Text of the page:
In a letter to the Office of the Director of National Intelligence (ODNI), Sen. Ron Wyden, D-Ore., raised questions on cybersecurity issues across the intelligence community (IC), and suggested that the IC may need to fall under the purview of the Department of Homeland Security’s (DHS) authority of requiring all Federal agencies to adopt specific cybersecurity technologies and policies.
Congress granted that authority to DHS in 2014, following what Sen. Wyden called “a series of high-profile cybersecurity lapses.”
“While Congress exempted the intelligence community from the requirement to implement DHS’ cybersecurity directives, Congress did so reasonably expecting that intelligence agencies that have been entrusted with our nation’s most valuable secrets would of course go above and beyond the steps taken by the rest of the government to secure their systems,” Sen. Wyden wrote. “Unfortunately, it is now clear that exempting the intelligence community from baseline Federal cybersecurity requirements was a mistake.”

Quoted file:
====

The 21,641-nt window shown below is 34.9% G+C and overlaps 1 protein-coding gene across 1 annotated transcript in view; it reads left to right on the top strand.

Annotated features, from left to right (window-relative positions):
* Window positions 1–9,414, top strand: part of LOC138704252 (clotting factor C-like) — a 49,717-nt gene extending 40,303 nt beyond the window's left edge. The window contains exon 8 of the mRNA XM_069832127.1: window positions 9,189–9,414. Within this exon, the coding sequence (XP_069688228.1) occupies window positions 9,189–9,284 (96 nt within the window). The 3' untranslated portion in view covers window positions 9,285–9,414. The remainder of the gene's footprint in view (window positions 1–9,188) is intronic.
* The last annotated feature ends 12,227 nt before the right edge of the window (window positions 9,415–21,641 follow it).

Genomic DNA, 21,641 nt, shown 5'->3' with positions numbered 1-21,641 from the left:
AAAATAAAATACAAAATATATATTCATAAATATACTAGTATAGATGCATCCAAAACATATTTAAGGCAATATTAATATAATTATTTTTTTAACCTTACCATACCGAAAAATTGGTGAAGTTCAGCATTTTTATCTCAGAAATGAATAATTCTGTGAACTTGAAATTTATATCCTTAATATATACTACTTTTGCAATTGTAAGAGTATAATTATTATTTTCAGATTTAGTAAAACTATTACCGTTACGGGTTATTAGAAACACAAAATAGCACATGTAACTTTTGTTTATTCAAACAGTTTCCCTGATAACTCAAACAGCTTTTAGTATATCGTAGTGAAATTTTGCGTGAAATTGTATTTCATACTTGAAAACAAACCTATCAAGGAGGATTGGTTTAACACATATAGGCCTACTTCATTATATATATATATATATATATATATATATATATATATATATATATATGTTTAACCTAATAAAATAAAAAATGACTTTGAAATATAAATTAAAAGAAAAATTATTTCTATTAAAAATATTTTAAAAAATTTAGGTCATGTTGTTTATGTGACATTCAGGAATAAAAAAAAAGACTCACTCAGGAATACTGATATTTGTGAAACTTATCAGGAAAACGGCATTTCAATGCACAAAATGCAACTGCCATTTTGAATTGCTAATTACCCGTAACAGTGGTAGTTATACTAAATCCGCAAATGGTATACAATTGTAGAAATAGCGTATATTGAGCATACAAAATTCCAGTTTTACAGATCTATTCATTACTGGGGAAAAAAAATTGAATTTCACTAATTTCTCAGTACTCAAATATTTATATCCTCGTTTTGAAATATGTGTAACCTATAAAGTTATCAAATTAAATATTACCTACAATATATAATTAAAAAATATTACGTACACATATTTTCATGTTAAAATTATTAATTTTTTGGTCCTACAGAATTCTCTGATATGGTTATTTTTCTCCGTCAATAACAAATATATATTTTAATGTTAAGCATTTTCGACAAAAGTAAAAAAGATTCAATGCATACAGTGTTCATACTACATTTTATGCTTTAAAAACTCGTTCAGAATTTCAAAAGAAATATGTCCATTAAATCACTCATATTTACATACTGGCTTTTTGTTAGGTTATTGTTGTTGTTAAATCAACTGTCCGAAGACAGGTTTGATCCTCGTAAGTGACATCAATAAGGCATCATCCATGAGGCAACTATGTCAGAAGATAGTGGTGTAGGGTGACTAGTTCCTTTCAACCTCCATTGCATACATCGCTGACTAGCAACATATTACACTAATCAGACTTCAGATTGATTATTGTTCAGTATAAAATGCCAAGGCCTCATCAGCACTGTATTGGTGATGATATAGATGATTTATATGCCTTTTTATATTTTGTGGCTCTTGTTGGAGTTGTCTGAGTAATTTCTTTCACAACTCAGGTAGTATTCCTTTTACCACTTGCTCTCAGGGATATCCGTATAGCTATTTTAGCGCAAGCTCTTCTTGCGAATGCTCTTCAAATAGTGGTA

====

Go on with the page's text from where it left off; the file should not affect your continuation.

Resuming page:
Sen. Wyden cited the publication by WikiLeaks of CIA hacking tools in early 2017, and a Department of Justice (DOJ) report – parts of which were provided to Sen. Wyden’s office – that he said reveals ongoing CIA security failures that allowed an agency employee to steal information that constituted “the largest data loss in CIA history.”
The senator requested answers from ODNI to questions about several other cybersecurity issues, including:
- DHS’ Cybersecurity and Infrastructure Security Agency not protecting its .gov domain with multi-factor authentication;
- The IC not adopting Domain-based Message Authentication, Reporting, and Conformance (DMARC) anti-phishing protections;
- The Joint Worldwide Intel Communications System not currently utilizing multi-factor authentication; and
- Whether ODNI intends to adopt 22 recommendations made by the Inspector General of the IC for cybersecurity improvements.